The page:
The Japanese people are not thrilled about the state funeral for former prime minister Shinzo Abe, who was assassinated in July.
Earlier this week, a man set himself on fire near the prime minister’s office in Tokyo. And on Monday, around 10,000 protestors marched through the streets of the capital demanding the funeral be called off.
Polls suggest more than half of the country’s population is now against holding it.
Why is Japan so against their former prime minister’s state funeral?
Why is the state funeral so controversial?
Abe’s hawkish stance with the ultra-conservative Unification Church has fired up much of the opposition to the funeral.
The Unification Church, officially known as the Family Federation for World Peace and Unification, was founded in Korea in 1954 by Sun Myung Moon. It is famous for mass wedding ceremonies, and its members are sometimes called “Moonies”.
By the late 1980s, the church spawned a multi-billion dollar business empire encompassing construction, food, education, the media, and even a professional football club.
Abe and even Donald Trump became affiliated with the church, although neither belonged to the sect.
Prime Minister Fumio Kishida pledged an investigation, which found around half the ruling party’s MPs had links with the sect and its spin-off groups, ranging from accepting campaign support to attending meetings and paying fees.
Former members of the church have claimed they were pressured to spend huge amounts of money, an allegation the church denies.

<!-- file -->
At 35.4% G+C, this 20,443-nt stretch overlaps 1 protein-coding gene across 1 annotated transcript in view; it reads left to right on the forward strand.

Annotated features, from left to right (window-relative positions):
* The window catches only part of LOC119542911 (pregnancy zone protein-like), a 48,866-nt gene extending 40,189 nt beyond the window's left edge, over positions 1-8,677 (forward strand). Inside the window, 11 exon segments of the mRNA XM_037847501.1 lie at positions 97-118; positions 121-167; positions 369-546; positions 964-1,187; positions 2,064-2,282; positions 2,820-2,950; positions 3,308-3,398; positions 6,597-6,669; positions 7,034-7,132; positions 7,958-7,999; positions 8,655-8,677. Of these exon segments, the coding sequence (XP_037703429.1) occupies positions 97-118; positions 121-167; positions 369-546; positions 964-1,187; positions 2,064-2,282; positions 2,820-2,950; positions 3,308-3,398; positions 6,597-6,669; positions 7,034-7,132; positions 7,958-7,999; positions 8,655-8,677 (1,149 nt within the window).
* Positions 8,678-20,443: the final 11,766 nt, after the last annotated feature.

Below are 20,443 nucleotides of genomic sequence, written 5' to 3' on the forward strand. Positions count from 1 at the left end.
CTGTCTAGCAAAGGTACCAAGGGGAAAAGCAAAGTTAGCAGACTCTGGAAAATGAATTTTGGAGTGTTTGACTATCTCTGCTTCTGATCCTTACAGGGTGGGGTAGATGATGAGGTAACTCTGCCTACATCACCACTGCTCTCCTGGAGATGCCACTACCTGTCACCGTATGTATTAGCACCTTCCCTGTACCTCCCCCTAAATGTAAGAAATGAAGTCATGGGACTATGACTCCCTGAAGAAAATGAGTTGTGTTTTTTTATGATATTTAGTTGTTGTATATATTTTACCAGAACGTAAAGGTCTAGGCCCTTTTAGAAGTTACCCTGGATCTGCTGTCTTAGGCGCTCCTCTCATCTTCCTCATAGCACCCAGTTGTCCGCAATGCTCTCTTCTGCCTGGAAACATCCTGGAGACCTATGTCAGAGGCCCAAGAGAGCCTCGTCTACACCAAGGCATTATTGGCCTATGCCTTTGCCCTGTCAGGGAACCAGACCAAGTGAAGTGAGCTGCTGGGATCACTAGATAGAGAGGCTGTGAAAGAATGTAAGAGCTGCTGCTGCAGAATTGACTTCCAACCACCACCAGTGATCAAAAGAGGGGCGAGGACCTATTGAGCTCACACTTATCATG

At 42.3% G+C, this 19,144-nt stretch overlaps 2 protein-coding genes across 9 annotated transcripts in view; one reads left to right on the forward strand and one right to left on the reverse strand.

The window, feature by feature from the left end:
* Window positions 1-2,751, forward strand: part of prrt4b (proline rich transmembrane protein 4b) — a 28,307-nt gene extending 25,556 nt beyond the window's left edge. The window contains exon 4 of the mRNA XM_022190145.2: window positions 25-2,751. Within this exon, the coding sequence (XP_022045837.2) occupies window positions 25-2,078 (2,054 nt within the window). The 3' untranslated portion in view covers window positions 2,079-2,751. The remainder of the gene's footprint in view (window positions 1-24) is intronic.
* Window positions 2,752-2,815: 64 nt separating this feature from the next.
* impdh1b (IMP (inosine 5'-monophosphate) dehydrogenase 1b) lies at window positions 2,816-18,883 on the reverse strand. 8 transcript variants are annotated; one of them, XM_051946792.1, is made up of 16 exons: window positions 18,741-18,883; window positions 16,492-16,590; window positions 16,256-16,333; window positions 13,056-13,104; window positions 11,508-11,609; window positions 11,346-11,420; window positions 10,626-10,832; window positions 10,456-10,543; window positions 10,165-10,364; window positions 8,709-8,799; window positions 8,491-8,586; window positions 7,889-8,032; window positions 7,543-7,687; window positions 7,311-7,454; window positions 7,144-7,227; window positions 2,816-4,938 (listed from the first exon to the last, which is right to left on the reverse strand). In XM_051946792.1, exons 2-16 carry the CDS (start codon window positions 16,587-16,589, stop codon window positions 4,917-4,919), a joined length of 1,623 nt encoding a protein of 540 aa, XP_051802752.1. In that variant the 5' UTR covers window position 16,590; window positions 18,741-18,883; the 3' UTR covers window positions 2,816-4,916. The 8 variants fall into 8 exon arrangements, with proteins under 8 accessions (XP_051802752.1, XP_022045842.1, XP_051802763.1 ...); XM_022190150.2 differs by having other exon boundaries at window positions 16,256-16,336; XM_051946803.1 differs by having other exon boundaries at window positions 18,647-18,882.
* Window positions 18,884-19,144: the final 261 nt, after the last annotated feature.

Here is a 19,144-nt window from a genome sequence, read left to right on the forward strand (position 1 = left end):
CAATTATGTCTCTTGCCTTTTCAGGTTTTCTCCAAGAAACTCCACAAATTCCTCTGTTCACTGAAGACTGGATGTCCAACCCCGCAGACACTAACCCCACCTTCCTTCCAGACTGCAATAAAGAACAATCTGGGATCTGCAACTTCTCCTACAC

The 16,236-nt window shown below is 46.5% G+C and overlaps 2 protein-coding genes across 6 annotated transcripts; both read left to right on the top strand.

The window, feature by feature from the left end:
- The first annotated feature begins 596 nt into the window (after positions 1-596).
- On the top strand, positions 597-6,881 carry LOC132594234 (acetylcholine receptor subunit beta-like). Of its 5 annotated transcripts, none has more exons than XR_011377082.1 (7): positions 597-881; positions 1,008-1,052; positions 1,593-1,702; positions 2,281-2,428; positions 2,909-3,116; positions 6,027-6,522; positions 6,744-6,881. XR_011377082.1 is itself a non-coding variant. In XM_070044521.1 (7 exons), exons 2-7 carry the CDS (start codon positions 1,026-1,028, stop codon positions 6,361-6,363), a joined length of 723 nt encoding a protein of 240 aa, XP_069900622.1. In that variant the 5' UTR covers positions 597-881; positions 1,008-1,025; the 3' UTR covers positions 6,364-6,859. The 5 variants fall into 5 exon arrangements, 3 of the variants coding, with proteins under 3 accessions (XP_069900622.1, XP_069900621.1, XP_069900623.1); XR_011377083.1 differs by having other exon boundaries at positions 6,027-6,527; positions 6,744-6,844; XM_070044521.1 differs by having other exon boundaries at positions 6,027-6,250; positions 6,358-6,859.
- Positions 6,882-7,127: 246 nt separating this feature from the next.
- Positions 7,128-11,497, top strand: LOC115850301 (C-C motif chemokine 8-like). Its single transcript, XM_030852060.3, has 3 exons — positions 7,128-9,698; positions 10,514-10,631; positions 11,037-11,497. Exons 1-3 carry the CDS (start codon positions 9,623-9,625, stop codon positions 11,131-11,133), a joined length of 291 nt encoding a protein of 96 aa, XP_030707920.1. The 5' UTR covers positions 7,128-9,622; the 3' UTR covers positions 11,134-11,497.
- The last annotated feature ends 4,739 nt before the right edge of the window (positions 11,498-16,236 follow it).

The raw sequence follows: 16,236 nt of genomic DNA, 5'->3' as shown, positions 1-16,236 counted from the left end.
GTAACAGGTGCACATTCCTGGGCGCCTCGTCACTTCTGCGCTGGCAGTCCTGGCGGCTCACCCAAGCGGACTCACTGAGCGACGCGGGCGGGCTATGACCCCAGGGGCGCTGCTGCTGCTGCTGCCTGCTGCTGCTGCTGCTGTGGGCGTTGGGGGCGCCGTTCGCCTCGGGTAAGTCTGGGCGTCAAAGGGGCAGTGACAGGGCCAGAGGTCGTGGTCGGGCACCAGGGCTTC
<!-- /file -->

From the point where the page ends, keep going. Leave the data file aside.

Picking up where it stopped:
Abe’s alleged killer, Tetsuya Yamagami, resented the church over ruinous donations made by his mother, and reportedly targeted the politician over his links to the group.
Yamagami’s mother donated 100 million yen (around £925,000 at the time) in total, according to media reports.
The group has since confirmed Yamagami’s mother is a member, but refused to specify what donations she made.
“We don’t know the circumstances that led this family to bankruptcy,” Tomihiro Tanaka, president of the church in Japan, said in July.
Another significant reason the public isn’t keen on the former prime minister is because of the changes Abe made to Japan’s military.
In 2014, Abe forced through legislation that “re-interpreted” Japan’s pacifist post-war constitution.
It allowed Japan to exercise “collective self-defence”. That means, for the first time since World War II, Japan is able to join its US ally in military action beyond its own borders.
The legislation was extremely divisive, and the effects may still be seen today. The tens of thousands of people who protested the state funeral in Tokyo claim that Abe pushed Japan towards war.
Why is Shinzo Abe getting a state funeral?
This is not a normal occurrence. State funerals are reserved for members of the Imperial Family.
Only once, since World War II, has a politician been given this honour, and that was in 1967.
Current prime minister Kishida argued Abe deserves a state funeral because he was the longest-serving leader in Japan’s modern political history, and for his diplomatic, security and economic policies that elevated Japan’s international profile.
Political watchers say the state funeral is Kishida’s attempt to please ruling Liberal Democratic Party lawmakers belonging to Abe’s conservative political faction, to buttress his own grip on power.